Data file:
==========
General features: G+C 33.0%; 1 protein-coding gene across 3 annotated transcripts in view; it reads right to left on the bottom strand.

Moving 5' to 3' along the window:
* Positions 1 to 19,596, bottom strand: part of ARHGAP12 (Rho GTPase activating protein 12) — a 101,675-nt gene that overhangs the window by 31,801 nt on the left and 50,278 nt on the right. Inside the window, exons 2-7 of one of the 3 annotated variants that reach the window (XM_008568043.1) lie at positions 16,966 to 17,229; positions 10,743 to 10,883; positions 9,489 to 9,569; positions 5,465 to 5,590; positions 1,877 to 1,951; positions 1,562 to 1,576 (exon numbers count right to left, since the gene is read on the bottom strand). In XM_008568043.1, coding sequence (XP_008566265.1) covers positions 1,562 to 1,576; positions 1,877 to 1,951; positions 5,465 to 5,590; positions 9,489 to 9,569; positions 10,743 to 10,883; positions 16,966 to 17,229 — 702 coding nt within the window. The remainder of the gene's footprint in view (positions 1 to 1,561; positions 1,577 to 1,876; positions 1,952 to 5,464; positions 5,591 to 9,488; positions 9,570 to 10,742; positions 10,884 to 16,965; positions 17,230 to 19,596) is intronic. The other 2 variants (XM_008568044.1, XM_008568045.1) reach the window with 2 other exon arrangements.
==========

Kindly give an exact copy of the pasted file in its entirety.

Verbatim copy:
General features: G+C 33.0%; 1 protein-coding gene across 3 annotated transcripts in view; it reads right to left on the bottom strand.

Moving 5' to 3' along the window:
* Positions 1 to 19,596, bottom strand: part of ARHGAP12 (Rho GTPase activating protein 12) — a 101,675-nt gene that overhangs the window by 31,801 nt on the left and 50,278 nt on the right. Inside the window, exons 2-7 of one of the 3 annotated variants that reach the window (XM_008568043.1) lie at positions 16,966 to 17,229; positions 10,743 to 10,883; positions 9,489 to 9,569; positions 5,465 to 5,590; positions 1,877 to 1,951; positions 1,562 to 1,576 (exon numbers count right to left, since the gene is read on the bottom strand). In XM_008568043.1, coding sequence (XP_008566265.1) covers positions 1,562 to 1,576; positions 1,877 to 1,951; positions 5,465 to 5,590; positions 9,489 to 9,569; positions 10,743 to 10,883; positions 16,966 to 17,229 — 702 coding nt within the window. The remainder of the gene's footprint in view (positions 1 to 1,561; positions 1,577 to 1,876; positions 1,952 to 5,464; positions 5,591 to 9,488; positions 9,570 to 10,742; positions 10,884 to 16,965; positions 17,230 to 19,596) is intronic. The other 2 variants (XM_008568044.1, XM_008568045.1) reach the window with 2 other exon arrangements.